Centers for Disease Control and Prevention


Guillain-Barré Syndrome


Knowledge, Attitudes, and Practices


New York City


Pan American Health Organization


World Health Organization


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Availability of data and materials

All data generated or analyzed during the current study are available from the corresponding author on reasonable request.

Author information

GS designed the study, acquired data used in analysis and produced manuscript. RDC performed data analysis and scoring and was a critical contributor to manuscript. IT performed data analysis and was a critical contributor to manuscript. AM critically reviewed manuscript. JML aided in study material development, providing English-Spanish translation and back-translation. CT aided in data acquisition, particularly for pregnant persons. BPC aided in data acquisition, was a contributor to manuscript and offered significant critical revision. RAL aided in study concept and design and data acquisition. SM critically reviewed and revised manuscript. CGG aided in data acquisition, particularly among pregnant persons, and offered critical review and revision of manuscript. KTT conceived of study and oversaw study design; acquired data and critically revised manuscript. All authors have read and approved of the final manuscript.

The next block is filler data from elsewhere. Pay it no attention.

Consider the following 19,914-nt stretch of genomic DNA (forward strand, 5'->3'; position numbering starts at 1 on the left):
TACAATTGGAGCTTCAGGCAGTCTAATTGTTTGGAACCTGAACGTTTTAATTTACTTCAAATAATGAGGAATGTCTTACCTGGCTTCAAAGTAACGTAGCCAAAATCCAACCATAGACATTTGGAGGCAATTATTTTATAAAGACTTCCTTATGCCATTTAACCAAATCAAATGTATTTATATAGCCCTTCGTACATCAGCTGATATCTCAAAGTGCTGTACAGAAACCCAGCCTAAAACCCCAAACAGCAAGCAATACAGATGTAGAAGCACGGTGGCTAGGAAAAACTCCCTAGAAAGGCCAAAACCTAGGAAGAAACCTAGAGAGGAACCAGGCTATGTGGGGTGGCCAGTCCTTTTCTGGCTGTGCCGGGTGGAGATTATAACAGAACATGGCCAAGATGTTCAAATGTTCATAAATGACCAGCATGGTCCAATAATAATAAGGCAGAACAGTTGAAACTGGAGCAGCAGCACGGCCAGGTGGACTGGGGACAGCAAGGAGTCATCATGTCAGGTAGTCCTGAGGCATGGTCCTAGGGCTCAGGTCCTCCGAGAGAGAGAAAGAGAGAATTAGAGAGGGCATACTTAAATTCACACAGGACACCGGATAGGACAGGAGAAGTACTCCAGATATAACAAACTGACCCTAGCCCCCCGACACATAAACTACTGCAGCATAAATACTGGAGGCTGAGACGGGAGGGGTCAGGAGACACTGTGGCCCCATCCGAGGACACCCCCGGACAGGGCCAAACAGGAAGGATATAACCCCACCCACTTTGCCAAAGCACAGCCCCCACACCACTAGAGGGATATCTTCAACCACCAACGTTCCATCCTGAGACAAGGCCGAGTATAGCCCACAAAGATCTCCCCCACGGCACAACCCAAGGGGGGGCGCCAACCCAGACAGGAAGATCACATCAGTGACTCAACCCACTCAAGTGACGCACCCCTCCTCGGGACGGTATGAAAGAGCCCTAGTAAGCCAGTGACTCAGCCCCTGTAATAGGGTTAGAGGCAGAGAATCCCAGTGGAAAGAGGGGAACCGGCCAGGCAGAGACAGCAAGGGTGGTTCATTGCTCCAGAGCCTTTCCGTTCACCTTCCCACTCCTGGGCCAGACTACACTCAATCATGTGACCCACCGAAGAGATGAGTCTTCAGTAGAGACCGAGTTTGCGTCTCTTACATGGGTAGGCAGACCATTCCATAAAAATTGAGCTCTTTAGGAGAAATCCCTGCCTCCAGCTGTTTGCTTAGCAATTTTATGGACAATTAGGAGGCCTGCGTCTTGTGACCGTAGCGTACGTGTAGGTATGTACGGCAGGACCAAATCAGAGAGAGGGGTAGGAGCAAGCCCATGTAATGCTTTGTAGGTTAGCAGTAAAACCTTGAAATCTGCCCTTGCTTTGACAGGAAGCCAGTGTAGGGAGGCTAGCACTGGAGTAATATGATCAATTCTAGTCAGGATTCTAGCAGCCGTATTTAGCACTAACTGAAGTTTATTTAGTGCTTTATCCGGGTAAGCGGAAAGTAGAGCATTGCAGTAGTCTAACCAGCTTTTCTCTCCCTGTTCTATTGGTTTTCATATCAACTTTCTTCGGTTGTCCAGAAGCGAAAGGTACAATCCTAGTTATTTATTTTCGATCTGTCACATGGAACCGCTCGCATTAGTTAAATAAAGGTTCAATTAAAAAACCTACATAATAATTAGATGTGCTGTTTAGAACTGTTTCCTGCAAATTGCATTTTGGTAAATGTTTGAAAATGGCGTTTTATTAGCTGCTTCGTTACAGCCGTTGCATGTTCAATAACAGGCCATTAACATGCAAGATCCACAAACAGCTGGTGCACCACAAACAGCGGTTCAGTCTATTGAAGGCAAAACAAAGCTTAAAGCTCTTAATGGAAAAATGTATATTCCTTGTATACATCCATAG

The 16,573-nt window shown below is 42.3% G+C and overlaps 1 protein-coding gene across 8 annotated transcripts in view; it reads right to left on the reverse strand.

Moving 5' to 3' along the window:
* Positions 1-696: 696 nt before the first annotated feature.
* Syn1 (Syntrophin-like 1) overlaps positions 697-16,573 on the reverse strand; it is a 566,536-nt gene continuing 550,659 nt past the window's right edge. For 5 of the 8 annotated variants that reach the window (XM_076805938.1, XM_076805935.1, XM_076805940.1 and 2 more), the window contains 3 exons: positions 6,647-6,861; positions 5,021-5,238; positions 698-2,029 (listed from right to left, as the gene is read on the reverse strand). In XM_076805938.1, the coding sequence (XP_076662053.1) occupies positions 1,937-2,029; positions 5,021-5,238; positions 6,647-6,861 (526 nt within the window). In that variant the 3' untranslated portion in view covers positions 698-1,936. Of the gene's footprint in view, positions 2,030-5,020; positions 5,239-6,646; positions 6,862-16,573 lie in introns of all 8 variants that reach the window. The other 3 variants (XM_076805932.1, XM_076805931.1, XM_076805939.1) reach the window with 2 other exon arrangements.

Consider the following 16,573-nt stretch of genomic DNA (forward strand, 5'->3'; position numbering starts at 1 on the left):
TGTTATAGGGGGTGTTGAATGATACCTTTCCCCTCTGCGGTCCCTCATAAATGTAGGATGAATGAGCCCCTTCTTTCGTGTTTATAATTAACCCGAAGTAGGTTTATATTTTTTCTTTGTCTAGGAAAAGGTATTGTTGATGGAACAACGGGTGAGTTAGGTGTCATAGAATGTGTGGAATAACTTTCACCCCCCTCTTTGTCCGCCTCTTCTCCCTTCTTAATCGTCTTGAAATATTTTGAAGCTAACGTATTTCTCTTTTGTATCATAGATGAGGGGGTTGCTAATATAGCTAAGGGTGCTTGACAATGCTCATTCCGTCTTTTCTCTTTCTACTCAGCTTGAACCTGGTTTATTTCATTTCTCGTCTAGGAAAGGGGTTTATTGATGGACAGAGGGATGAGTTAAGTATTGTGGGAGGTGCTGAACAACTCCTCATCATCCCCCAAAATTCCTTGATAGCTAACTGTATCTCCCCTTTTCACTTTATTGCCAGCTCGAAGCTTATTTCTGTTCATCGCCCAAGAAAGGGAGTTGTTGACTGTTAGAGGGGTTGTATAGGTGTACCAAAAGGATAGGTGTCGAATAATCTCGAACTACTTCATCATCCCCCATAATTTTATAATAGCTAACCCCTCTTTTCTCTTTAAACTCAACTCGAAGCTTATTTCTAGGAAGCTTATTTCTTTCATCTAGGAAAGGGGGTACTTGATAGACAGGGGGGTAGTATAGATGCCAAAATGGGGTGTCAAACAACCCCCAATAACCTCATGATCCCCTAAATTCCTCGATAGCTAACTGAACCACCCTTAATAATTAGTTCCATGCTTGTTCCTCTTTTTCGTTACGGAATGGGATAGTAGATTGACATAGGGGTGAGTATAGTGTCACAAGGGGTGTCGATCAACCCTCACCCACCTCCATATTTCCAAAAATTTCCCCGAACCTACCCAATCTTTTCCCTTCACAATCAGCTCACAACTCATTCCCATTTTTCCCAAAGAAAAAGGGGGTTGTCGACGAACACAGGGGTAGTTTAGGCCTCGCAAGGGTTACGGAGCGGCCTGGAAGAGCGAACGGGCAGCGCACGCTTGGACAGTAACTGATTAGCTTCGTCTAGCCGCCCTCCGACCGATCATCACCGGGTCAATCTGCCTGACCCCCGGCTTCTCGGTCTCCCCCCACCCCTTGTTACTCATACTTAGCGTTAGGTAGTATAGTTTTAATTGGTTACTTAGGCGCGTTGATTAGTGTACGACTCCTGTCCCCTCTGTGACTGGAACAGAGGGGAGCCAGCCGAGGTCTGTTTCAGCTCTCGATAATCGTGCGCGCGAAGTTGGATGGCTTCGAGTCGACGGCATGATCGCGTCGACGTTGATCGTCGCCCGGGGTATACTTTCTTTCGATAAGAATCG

Correspondence to Kiran T. Thakur.

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This study was exempt from review by the Institutional Review Board at Columbia University (New York, NY). A waiver of written informed consent was obtained.

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Additional file

Additional file 1:

Elaborated Statistical Analysis Methods. Provides detailed information regarding the organization of questions into domains and the statistical methods used in analysis. (DOCX 39 kb)

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  • Zika virus
  • Health promotion
  • Maternal health